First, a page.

Well, fine, but you seem to view all the stuff that must be done merely to assemble a JVM system ( = hardware + OS + JVM + app server + perhaps web server + probably CMS + probably DBMS + C/C++ compilers to build all the native machine code libraries any decent Java system requires under the hood + ...) as not part of the verbosity. Compare all that stuff to the non-JVM method ( = less hardware + OS + C/C++ compilers + web server + perhaps PHP or PERL).

They are plainly not equivalent. The JVM approach is bigger, slower, more bloated qua disk & RAM & CPU. And, well, sorry but if I want to do 'X' in Java I need to write a lot more lines of just Java code INCLUDING everything needed to instantiate instantiating a Groovy interpretter, than if I did it in PHP or C++ (I don't actually like or use PERL much), AND I have to write according to the odd and crypto-fascist Java type safety system.

Seriously, man, have you never used something like SAX or a stream parser in C or C++? Just define some callbacks, register them and being processing your data. It's that simple - and there are probably only two acronyms involved, unlike Java.

Finally, the name itself is kind of stupid. "Groovy" is plainly chosen to appeal to web-heads more on it's sound than any particular technical superiority it may (not) have, or any capacity to describe what it actually does:

Wide eyed web-head: "...well, boss, I programmed it in Groovy".

Boss: "You're fired, you pinko, vacuous, pot smoking wanker."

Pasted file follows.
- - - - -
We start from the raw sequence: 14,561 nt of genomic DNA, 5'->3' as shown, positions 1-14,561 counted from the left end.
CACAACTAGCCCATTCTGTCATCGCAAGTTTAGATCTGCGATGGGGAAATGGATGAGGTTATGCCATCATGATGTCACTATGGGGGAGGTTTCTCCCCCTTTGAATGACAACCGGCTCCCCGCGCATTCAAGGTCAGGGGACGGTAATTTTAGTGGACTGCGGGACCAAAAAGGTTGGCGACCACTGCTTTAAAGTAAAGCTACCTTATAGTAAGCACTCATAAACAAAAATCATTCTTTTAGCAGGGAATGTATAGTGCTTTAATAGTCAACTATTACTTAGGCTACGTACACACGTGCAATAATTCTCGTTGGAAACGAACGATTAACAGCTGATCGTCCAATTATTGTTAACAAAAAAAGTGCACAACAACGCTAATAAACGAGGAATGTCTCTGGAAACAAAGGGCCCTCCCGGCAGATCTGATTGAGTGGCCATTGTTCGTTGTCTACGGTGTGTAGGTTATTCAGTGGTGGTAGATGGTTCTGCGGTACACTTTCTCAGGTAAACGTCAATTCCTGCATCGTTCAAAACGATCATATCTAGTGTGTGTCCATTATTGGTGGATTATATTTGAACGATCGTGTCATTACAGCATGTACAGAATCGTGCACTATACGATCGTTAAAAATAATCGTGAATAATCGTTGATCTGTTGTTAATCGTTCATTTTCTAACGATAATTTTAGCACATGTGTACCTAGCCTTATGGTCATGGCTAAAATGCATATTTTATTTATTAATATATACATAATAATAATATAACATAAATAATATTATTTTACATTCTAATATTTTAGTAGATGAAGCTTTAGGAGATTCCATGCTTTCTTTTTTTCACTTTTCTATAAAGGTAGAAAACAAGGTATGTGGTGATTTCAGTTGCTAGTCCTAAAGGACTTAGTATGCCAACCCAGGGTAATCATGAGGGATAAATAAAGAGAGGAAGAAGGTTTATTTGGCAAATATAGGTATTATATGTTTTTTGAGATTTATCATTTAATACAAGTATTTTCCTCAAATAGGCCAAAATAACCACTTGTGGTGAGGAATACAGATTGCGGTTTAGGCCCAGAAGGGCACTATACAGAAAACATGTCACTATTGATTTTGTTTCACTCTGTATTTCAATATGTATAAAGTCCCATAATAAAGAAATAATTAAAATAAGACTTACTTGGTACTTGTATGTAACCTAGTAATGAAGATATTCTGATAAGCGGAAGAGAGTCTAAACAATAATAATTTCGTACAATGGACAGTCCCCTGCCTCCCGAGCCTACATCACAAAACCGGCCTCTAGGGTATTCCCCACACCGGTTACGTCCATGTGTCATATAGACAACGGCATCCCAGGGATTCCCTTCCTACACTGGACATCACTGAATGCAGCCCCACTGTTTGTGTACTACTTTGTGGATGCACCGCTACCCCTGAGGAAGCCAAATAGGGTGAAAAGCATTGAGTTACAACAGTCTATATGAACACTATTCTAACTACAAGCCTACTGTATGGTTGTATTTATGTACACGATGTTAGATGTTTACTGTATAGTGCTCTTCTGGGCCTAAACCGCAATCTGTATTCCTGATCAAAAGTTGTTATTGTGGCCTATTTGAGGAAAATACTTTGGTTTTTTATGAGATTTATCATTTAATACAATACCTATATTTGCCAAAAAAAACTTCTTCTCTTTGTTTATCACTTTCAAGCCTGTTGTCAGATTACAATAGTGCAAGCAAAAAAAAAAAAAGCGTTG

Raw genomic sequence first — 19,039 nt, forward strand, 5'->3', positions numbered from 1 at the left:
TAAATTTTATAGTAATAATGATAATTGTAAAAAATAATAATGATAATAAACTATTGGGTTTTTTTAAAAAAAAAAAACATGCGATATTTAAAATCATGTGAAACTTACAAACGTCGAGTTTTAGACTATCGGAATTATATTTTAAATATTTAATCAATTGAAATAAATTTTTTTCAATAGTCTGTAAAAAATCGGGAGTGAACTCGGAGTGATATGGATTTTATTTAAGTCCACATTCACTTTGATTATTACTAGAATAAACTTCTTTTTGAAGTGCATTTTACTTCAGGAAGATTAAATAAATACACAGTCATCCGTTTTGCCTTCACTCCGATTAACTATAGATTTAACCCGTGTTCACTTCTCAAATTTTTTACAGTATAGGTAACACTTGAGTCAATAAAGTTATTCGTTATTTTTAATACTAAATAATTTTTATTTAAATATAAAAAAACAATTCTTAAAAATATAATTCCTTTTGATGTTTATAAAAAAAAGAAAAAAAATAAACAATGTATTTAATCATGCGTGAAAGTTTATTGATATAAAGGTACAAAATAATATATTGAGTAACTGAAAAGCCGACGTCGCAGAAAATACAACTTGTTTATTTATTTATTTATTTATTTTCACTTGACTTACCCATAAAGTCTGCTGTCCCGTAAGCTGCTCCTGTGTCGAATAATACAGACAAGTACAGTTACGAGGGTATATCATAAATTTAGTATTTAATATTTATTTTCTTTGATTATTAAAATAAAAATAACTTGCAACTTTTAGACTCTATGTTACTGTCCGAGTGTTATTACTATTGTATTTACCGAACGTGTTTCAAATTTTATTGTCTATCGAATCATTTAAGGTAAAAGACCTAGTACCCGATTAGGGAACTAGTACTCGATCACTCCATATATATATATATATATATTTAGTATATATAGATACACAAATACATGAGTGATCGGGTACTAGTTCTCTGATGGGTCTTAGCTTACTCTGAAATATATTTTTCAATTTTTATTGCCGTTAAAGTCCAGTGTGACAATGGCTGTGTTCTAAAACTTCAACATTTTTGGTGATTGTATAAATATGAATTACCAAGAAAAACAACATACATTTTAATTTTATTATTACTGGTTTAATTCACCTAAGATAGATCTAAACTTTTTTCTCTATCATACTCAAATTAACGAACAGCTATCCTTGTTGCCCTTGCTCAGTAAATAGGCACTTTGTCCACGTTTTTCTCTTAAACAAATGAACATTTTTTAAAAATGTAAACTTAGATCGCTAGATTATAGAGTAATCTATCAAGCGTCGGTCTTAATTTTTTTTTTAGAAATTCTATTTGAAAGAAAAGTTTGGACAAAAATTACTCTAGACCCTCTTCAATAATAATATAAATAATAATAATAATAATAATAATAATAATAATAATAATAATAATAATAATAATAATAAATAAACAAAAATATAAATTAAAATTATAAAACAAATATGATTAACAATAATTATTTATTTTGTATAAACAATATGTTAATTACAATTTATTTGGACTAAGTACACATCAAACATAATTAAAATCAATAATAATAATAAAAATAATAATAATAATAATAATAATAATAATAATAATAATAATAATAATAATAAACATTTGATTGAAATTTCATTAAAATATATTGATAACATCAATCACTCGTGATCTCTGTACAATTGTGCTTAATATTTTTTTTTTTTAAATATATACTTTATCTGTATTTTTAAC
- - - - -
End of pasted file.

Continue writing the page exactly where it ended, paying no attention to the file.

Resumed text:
Just wanted to make my point more clear.

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Still have not read the article?

Funny I don't remember advocating Java or Groovy, or comparing it with C++, Perl or PHP. Making an argument for or against Java or Groovy is beside the point. If I have a Java application, or if I am developing in a Java environment (clearly the topic of this article) I am not going to consider Perl, PHP, or C++ for processing XML. You obviously have an agenda, and your agenda has nothing do the subject of this article.

"I were to meet some Java programmer who parses XML for pleasure I would not be too surprised."

Ya, thats real impartial.

"If I need gigs of RAM and fast CPUs to execute a VM to do a job (parse XML) that could be done faster in less resources by not using a VM (ie use C++, or PERL, or PHP not Java + Groovy) then I must question the value of the VM, and I can add the VM itself to the quantity of bloat involved in the Java approach."

The "Java approach", nobody is talking about Java as an approach. If you are parsing XML with Java then you are doing it because your application needs to satisfy a goal. If I have a Java application I do not consider C++ or C libraries.

"I have to write according to the odd and crypto-fascist Java type safety system."

Again, your impartial wisdom is enlightening.

"You're fired, you pinko, vacuous, pot smoking wanker."

Do I even need to comment on this?

Niall

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@ Niall

The bit about the boss firing the web-head was meant as humor.

I can't claim to have an agenda, but I do have strong preferences, and I am not impartial.

Impartiality and wisdom are not synonymous nor need they even be coincident. So I can be wise as well as partial. And I am wise.

That last bit is also meant to slightly humorous.